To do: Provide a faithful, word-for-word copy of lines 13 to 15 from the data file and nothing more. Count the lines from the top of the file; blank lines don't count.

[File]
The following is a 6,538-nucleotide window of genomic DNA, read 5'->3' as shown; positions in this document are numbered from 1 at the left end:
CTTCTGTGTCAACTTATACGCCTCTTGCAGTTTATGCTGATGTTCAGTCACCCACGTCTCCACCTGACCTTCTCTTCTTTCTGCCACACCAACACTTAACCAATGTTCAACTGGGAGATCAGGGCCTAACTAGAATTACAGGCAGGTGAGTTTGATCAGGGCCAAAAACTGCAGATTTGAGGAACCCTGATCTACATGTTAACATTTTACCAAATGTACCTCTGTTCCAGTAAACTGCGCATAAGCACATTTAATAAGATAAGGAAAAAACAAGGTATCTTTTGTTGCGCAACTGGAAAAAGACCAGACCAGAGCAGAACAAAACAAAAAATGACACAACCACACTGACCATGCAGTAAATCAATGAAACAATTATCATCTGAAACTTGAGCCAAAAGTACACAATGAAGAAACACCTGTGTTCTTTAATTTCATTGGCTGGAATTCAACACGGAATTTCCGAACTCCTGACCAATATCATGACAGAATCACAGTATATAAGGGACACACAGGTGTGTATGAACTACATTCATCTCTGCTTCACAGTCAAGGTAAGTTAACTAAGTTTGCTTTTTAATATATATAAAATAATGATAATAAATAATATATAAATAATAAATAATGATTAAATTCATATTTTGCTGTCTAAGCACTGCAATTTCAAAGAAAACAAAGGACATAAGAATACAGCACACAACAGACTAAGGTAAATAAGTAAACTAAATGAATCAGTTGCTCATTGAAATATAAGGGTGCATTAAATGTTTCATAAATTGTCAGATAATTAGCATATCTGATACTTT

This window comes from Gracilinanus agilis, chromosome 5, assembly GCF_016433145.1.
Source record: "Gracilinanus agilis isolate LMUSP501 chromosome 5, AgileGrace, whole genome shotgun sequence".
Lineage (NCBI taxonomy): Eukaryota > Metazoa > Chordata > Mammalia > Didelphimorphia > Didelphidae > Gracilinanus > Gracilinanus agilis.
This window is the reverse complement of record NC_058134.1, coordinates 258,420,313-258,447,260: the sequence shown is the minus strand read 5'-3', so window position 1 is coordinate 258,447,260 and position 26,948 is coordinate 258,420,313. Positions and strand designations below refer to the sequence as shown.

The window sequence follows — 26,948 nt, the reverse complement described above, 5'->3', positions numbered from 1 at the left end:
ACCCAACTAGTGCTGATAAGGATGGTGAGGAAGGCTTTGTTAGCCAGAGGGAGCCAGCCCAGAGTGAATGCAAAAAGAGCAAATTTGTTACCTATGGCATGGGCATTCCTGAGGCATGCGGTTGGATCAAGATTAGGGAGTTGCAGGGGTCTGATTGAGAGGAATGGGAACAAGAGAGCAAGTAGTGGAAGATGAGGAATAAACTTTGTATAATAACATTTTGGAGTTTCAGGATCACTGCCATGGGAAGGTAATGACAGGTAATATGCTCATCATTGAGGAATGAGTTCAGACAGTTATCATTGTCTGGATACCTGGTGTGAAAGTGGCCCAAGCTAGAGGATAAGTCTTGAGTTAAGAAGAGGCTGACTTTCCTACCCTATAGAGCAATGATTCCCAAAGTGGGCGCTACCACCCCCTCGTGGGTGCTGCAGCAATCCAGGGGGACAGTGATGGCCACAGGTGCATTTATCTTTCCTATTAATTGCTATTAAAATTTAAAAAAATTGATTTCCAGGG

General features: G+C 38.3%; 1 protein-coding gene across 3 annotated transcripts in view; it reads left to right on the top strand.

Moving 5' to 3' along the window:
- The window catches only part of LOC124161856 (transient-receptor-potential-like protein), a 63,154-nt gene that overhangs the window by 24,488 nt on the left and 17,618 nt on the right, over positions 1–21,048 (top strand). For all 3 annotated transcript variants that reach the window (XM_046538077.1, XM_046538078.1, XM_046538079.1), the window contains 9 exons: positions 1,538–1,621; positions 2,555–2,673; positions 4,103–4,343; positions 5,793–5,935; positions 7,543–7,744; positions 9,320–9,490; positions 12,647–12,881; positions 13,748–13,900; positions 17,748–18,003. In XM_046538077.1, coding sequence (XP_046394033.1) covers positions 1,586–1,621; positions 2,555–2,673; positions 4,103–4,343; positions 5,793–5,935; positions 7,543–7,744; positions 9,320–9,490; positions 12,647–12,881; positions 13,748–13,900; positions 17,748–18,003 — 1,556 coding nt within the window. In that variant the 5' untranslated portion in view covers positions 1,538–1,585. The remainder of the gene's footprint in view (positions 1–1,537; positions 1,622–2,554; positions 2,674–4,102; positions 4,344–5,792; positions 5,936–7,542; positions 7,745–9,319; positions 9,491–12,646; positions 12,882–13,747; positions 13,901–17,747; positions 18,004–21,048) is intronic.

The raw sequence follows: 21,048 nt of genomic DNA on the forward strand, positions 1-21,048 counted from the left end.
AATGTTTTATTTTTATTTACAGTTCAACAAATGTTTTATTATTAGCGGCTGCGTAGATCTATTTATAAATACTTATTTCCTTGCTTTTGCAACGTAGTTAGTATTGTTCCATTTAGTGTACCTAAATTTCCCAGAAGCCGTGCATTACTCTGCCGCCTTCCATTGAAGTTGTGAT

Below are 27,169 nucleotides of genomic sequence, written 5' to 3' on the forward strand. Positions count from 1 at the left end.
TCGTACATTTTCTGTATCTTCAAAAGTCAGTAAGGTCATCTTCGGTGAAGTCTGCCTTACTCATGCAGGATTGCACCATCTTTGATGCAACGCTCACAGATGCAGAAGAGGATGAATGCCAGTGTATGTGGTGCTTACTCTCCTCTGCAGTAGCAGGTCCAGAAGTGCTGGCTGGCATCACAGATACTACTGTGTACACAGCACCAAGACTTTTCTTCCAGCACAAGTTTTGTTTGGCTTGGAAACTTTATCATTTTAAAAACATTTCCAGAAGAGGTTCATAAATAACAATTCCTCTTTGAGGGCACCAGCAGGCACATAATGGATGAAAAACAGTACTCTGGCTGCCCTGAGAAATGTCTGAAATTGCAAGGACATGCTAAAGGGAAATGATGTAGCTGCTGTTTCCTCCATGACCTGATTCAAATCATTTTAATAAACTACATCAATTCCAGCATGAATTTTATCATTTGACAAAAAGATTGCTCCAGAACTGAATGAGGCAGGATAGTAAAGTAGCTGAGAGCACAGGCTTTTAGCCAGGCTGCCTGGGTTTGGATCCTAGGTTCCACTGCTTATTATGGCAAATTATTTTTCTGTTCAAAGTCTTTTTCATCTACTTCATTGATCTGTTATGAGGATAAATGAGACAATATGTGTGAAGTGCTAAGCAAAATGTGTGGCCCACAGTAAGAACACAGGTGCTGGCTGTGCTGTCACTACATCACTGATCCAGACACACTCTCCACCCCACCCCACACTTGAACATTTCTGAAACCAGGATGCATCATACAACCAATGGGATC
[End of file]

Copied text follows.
AATGTTTTATTTTTATTTACAGTTCAACAAATGTTTTATTATTAGCGGCTGCGTAGATCTATTTATAAATACTTATTTCCTTGCTTTTGCAACGTAGTTAGTATTGTTCCATTTAGTGTACCTAAATTTCCCAGAAGCCGTGCATTACTCTGCCGCCTTCCATTGAAGTTGTGAT

Below are 27,169 nucleotides of genomic sequence, written 5' to 3' on the forward strand. Positions count from 1 at the left end.
TCGTACATTTTCTGTATCTTCAAAAGTCAGTAAGGTCATCTTCGGTGAAGTCTGCCTTACTCATGCAGGATTGCACCATCTTTGATGCAACGCTCACAGATGCAGAAGAGGATGAATGCCAGTGTATGTGGTGCTTACTCTCCTCTGCAGTAGCAGGTCCAGAAGTGCTGGCTGGCATCACAGATACTACTGTGTACACAGCACCAAGACTTTTCTTCCAGCACAAGTTTTGTTTGGCTTGGAAACTTTATCATTTTAAAAACATTTCCAGAAGAGGTTCATAAATAACAATTCCTCTTTGAGGGCACCAGCAGGCACATAATGGATGAAAAACAGTACTCTGGCTGCCCTGAGAAATGTCTGAAATTGCAAGGACATGCTAAAGGGAAATGATGTAGCTGCTGTTTCCTCCATGACCTGATTCAAATCATTTTAATAAACTACATCAATTCCAGCATGAATTTTATCATTTGACAAAAAGATTGCTCCAGAACTGAATGAGGCAGGATAGTAAAGTAGCTGAGAGCACAGGCTTTTAGCCAGGCTGCCTGGGTTTGGATCCTAGGTTCCACTGCTTATTATGGCAAATTATTTTTCTGTTCAAAGTCTTTTTCATCTACTTCATTGATCTGTTATGAGGATAAATGAGACAATATGTGTGAAGTGCTAAGCAAAATGTGTGGCCCACAGTAAGAACACAGGTGCTGGCTGTGCTGTCACTACATCACTGATCCAGACACACTCTCCACCCCACCCCACACTTGAACATTTCTGAAACCAGGATGCATCATACAACCAATGGGATC